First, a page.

Yao Ming’s Private War With The ‘Third Foreigner’

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Since his return to China after retiring from the NBA, there arguably hasn’t been a more fascinating figure in Chinese basketball than Yao Ming (seen here towering over  7″3 center, Zhang Zhaoxu). As owner of the Shanghai Sharks, the team he bought in 2009, he has been given an opportunity to air his opinions on the state of the CBA. This, along with his massive popularity in China and abroad, has given him a unique platform to assert influence on Chinese basketball; something he has done in a very measured but noticeable way.

Indeed, the big man has shown himself to be a dab hand at maneuvering within the various state institutions that have reached out to him since his return to the mainland. Besides the CBA, Yao has been a part of Chinese People’s Political Consultative Conference (CPPCC), an essentially ceremonial body that is supposed to aid the Chinese Communist Party in drafting policy and laws. Yao though knows the game he is playing; the CPPCC need a famous face like his to give it legitimacy in the eyes of the Chinese public and in exchange Yao has used it to promote his own special interests such as animal preservation and ivory poaching in Africa. His CPPCC involvement, plus his hands-on running of the Sharks (he attends every home game and has been known to supervise training), completing his final year of university studies and an ownership of a winery at a time when the Chinese middle class spends millions of dollars each year on expensive alcohol has led to the internet joke; ‘does Yao ever sleep?

But it is Yao’s ongoing war with the third foreign player slot that is taking up the majority of his time currently. The CBA has just finished its annual committee meeting that all the owners, including Yao, attended. Among the big announcements were league expansion, tv replays in games, how many foreign players can feature in the fourth quarter and an overhaul of lighting in CBA arenas.

One thing that did not get changed, much to Yao’s disappointment, was the retention of the third foreigner rule that allows for teams who finish in the bottom five of last season- aka ‘the deadpool’- to have a third import who must be of Asian decent (this can include Middle Eastern players). With the addition of Jiangsu Tongxin and the Chongqing Dragons, it will mean at least seven CBA teams (over a third of the league) will have three foreign players for next season.

Yao has long argued that deadpool imports take away playing time from young Chinese players who need it to develop their game and that it further increases the dependency that CBA teams have on overseas talent. When Shanghai were eligible last season for a third foreigner player following a bad season in 2012/13, Yao pointedly refused to implement the additional import slot. It was a ballsy move that paid off when the Sharks crept into that season’s play-offs against the odds.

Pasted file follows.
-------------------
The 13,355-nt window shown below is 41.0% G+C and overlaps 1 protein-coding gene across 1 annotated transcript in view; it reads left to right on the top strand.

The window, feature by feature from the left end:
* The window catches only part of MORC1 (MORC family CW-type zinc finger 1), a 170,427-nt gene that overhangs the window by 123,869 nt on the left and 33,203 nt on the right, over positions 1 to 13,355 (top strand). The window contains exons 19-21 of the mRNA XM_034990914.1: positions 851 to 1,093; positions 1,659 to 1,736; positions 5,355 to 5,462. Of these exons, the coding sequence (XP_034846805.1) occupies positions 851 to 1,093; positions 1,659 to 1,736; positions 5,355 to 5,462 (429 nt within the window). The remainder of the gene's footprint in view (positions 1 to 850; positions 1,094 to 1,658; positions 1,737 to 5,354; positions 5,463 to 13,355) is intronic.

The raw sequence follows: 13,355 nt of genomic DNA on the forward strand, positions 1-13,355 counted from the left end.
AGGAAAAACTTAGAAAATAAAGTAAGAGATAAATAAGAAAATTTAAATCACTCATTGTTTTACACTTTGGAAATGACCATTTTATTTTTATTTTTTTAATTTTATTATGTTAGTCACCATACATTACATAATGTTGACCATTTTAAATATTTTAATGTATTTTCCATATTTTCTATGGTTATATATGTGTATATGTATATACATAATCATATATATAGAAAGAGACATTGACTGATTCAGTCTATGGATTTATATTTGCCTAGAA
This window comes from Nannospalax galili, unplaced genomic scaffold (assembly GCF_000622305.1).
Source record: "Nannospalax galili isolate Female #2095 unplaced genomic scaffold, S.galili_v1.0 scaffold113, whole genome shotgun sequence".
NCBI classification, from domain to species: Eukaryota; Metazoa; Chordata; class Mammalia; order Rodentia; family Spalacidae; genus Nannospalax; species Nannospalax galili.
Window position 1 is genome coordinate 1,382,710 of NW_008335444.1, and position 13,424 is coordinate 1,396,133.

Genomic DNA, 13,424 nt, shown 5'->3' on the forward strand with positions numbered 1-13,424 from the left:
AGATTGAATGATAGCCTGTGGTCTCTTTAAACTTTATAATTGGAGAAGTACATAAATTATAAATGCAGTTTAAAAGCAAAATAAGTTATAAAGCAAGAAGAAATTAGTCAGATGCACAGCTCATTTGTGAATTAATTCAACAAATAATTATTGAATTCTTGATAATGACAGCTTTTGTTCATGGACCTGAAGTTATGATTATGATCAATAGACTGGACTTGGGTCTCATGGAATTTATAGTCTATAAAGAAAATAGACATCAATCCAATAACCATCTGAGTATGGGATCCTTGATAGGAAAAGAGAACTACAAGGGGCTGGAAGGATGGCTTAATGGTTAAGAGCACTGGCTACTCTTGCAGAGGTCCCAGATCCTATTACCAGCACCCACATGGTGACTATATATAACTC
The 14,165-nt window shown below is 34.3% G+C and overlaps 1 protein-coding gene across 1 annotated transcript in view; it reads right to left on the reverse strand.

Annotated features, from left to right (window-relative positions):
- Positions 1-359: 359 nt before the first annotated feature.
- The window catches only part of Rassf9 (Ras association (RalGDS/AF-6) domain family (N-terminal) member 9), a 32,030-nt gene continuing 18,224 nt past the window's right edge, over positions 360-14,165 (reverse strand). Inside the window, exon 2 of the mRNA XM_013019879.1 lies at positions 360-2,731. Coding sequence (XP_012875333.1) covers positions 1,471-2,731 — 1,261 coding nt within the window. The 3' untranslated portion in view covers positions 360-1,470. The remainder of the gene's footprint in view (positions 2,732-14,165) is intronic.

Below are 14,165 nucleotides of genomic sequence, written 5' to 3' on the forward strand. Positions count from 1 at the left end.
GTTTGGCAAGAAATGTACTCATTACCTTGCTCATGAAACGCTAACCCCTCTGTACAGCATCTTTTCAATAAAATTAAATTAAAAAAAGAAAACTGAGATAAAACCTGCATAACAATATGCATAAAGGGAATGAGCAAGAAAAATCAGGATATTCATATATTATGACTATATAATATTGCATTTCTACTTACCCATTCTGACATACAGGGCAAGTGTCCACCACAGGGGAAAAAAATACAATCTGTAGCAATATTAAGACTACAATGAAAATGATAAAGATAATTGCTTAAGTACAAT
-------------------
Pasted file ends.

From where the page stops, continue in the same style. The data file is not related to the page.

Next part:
Given that the league has reduced the number of Americans allowed to take part in the fourth quarter, the fact that there was no change to the Asian foreign rule seems confusing and Yao’s opinion was eagerly sought after by the assembled press pack. The big man’s response was carefully measured to say the least; ‘I think its a paradox’, he noted, before adding ‘but this is my own personal feeling and I can’t go against the decisions of the [CBA] commission’. This is a classic example of the tact Yao typically takes by quietly making his point and then retreating. However, regardless of Shanghai’s place in Chinese basketball, this isn’t just any owner making an observation; it’s also the country’s most revered basketball player, whose opinion instantly carries a lot more weight.

By several accounts, Yao has attempted to bring elements of what he saw in the NBA back with him into China but it is also interesting that he is very much of the old-school when it comes to the foreign players in the CBA. Remember, Yao came up through Chinese basketball at a time when overseas recruits were only allowed to play a combined four quarters the entire game so that he is a traditionalist should not be a surprise. Yao understands the star power some foreign players bring to the league but it is also clear he wants to get more chances for young Chinese players to develop, going as far as to say the league needs to be more ‘utilitarian’.

Yao is obviously correct in that you can’t limit one kind of foreign player but not the other. However, the elephant in the room is that if there were good enough Chinese players, CBA teams wouldn’t be spending money on a point guard from Iran or Jordan to help them out. Yao is smart enough to know this and so instead of criticizing the other teams, advocating the removal of the deadpool may well force a more widespread overhaul of Chinese youth coaching out of necessity. Either way, Yao has once again got China talking about the third foreigner rule and if he has his way, people will keep talking until the deadpool slot is gone.

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4 thoughts on “Yao Ming’s Private War With The ‘Third Foreigner’

  1. […] Yao has been a vocal critic of the third foreigner rule and is constantly airing his grievances about it. The rule, according to Yao, takes further playing time away from young players who would otherwise be able to play for a rebuilding team. This is not an unreasonable viewpoint. The ongoing struggles of the Chinese national team and the Sichuan debacle backs up the arguments of those who say Chinese players need more opportunities to develop. But Yao, who famously refused to allow his Shanghai front office to use the third-foreigner rule back in 2013, has been its most prominent critic and is now in the driving seat to remove the clause completely. […]

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